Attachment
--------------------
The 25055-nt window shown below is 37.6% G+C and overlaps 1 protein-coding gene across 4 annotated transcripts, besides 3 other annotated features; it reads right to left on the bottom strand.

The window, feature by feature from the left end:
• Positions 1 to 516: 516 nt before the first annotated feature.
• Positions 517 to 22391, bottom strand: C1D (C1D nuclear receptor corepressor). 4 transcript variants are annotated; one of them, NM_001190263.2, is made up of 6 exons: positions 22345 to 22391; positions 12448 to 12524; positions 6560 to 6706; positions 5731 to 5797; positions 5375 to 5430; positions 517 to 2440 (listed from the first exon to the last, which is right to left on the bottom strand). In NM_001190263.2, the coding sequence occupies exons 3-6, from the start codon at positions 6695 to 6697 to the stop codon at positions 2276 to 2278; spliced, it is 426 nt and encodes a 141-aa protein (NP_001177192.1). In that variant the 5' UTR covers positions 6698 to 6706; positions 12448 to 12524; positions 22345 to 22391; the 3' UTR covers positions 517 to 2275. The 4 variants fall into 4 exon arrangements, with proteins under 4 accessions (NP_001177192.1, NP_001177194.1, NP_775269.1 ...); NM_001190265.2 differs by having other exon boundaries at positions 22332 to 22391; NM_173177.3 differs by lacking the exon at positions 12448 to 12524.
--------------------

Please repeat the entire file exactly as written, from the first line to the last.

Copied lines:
The 25055-nt window shown below is 37.6% G+C and overlaps 1 protein-coding gene across 4 annotated transcripts, besides 3 other annotated features; it reads right to left on the bottom strand.

The window, feature by feature from the left end:
• Positions 1 to 516: 516 nt before the first annotated feature.
• Positions 517 to 22391, bottom strand: C1D (C1D nuclear receptor corepressor). 4 transcript variants are annotated; one of them, NM_001190263.2, is made up of 6 exons: positions 22345 to 22391; positions 12448 to 12524; positions 6560 to 6706; positions 5731 to 5797; positions 5375 to 5430; positions 517 to 2440 (listed from the first exon to the last, which is right to left on the bottom strand). In NM_001190263.2, the coding sequence occupies exons 3-6, from the start codon at positions 6695 to 6697 to the stop codon at positions 2276 to 2278; spliced, it is 426 nt and encodes a 141-aa protein (NP_001177192.1). In that variant the 5' UTR covers positions 6698 to 6706; positions 12448 to 12524; positions 22345 to 22391; the 3' UTR covers positions 517 to 2275. The 4 variants fall into 4 exon arrangements, with proteins under 4 accessions (NP_001177192.1, NP_001177194.1, NP_775269.1 ...); NM_001190265.2 differs by having other exon boundaries at positions 22332 to 22391; NM_173177.3 differs by lacking the exon at positions 12448 to 12524.